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Watch full film

All kids need a strong individual and group identity, but racism hurts the healthy development of both. Racism hurts our entire society. Whether you and the children in your care are directly affected by racism or your allies of those who are, engaging honestly and directly with little ones is the beginning of building racial literacy (the skills needed to talk thoughtfully about race and to identify and respond to racism). Here are resources to develop children’s understanding, curiosity, resilience, and empathy—and to prepare for the task of building a better world by standing up, standing tall, and standing together.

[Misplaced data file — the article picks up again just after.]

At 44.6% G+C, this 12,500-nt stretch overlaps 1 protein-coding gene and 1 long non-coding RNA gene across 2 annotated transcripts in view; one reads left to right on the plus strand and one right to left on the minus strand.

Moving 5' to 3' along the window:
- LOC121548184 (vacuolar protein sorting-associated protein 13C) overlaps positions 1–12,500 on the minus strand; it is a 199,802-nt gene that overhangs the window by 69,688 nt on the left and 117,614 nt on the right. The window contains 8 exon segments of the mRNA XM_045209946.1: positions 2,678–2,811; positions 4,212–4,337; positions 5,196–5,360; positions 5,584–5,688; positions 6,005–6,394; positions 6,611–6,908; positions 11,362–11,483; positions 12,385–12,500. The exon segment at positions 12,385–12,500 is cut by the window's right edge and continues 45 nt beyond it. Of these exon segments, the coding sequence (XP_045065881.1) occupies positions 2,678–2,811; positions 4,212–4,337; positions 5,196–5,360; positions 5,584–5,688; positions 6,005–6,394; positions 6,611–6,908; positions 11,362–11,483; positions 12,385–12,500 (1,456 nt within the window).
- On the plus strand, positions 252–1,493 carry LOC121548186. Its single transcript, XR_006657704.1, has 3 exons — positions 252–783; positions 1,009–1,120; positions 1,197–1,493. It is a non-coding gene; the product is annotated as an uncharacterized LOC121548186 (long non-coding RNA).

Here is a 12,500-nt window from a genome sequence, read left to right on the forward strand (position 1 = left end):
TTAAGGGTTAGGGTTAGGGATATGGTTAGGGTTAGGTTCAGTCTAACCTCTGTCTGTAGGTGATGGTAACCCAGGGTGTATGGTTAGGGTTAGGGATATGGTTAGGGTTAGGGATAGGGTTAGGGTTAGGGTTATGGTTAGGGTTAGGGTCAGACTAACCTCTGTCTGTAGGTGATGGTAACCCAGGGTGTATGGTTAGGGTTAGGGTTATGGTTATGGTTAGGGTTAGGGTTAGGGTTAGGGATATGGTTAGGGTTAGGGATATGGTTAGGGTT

Explaining What is Race?

Building racial literacy is essential to thriving within the world as it is, while simultaneously striving to build an antiracist world. Children need to feel affirmed in what they notice about the people and world around them, while also equipped with language to understand.

When Elmo notices that some of the leaves in the park match his red fur and some match his friend Wes’s brown skin, he wonders how skin gets its color. Wes’s dad Elijah explains it’s from melanin – something everyone has in their bodies that gives us our skin, eye, and hair color.

Before watching the video with children:

After watching, you might:

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